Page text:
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Chinese President Xi Jinping, center, and members of his official delegation listen to U.S. President Donald Trump speak during their bilateral meeting at the G-20 summit, Buenos Aires, Argentina, Dec. 1, 2018 (AP photo by Pablo Martinez Monsivais).

Don’t Count on the Truce Holding in Trump’s Trade War With China

Tuesday, Dec. 4, 2018

As widely expected, U.S. President Donald Trump and his Chinese counterpart Xi Jinping declared a truce in their trade war over dinner in Buenos Aires this past weekend. According to the White House statement after the meeting, Xi committed to increase imports of American agricultural and energy products to reduce the bilateral trade deficit and to immediately begin negotiations over China’s unfair trade policies. In exchange, Trump agreed that he would not increase tariffs from 10 percent to 25 percent on $200 billion in Chinese exports as scheduled on Jan. 1, but that he could do so later if there is no broader agreement within 90 days. The Chinese statement was not so specific, saying only that it would import more from the U.S. and that the two countries would “work together to reach a consensus on trade issues,” with no mention of a deadline. Vagueness plus a tight U.S. deadline virtually guarantee that this is only a temporary truce.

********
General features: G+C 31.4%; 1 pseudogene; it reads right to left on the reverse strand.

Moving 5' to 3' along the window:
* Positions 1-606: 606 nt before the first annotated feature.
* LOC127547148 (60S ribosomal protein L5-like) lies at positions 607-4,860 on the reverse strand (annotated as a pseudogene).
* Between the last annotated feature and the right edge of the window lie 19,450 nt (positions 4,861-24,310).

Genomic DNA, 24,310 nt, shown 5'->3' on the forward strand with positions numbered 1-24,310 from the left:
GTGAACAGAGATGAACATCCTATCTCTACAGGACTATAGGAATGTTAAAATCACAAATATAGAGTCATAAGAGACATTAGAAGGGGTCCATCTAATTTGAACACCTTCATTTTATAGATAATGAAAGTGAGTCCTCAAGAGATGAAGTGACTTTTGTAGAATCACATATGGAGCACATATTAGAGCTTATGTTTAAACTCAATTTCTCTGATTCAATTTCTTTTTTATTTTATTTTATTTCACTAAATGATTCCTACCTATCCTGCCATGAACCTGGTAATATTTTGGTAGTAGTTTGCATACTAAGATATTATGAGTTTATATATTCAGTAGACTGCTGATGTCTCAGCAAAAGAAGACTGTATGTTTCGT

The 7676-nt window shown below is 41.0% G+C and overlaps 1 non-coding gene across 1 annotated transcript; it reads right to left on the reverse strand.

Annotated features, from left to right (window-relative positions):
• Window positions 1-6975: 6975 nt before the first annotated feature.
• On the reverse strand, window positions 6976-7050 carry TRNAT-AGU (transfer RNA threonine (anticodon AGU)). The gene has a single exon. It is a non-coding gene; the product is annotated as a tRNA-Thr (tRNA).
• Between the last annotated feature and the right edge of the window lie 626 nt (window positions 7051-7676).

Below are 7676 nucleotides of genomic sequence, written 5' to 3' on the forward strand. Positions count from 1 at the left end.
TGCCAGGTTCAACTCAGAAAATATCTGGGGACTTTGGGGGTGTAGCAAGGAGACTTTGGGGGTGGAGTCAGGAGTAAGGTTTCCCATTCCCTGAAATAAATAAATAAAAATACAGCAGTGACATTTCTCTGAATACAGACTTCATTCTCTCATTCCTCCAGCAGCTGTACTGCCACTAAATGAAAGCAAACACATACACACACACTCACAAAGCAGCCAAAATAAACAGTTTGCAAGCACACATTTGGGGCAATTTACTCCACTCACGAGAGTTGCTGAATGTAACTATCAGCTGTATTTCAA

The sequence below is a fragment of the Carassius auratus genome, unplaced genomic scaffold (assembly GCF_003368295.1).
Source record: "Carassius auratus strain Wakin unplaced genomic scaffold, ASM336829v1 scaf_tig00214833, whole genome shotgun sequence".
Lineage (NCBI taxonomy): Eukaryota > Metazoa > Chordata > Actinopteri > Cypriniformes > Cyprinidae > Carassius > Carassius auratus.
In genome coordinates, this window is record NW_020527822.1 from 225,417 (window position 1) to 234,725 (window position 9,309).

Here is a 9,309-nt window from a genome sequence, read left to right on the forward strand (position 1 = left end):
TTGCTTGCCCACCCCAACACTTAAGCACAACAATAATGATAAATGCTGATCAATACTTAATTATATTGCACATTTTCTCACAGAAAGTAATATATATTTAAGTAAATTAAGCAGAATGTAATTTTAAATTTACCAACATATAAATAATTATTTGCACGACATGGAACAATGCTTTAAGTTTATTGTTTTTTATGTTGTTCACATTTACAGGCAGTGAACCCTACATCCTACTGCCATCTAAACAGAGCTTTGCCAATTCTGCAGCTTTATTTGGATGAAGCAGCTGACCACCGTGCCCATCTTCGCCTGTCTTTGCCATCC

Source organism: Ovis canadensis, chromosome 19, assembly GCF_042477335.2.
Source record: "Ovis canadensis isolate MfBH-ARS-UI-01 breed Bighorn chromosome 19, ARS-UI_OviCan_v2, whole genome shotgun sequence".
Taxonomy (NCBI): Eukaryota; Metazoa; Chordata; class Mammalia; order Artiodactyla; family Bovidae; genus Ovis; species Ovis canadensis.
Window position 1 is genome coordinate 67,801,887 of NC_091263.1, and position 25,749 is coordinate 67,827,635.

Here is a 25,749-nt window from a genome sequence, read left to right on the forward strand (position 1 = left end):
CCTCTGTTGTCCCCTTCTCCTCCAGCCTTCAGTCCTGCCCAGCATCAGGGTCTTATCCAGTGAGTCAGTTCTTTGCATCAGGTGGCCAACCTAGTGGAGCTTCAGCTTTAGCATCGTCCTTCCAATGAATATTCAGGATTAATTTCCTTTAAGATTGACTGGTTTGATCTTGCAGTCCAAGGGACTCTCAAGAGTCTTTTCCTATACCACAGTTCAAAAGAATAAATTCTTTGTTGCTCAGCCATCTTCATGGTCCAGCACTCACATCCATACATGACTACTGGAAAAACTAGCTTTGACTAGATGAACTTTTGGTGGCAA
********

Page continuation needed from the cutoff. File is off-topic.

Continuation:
This should all sound very familiar. Indeed, I’m tempted to say that it is déjà vu all over again, again. On three prior occasions, Trump administration officials announced similar deals to increase American exports and address trade barriers in China. In the most recent instance, at the end of May, chief economic adviser Larry Kudlow announced that the administration had reached a deal that would avoid the imposition of tariffs over China’s unfair trade practices, following an investigation under Section 301 of the 1974 Trade Act. He claimed that Chinese negotiators had agreed to reduce the trade deficit by at least $200 billion, and “just as important, they have to lower their tariff rates, they have to lower their non-tariff barriers. We have to have a verifiable process whereby the technology transfers and the theft of intellectual property stops.” ...

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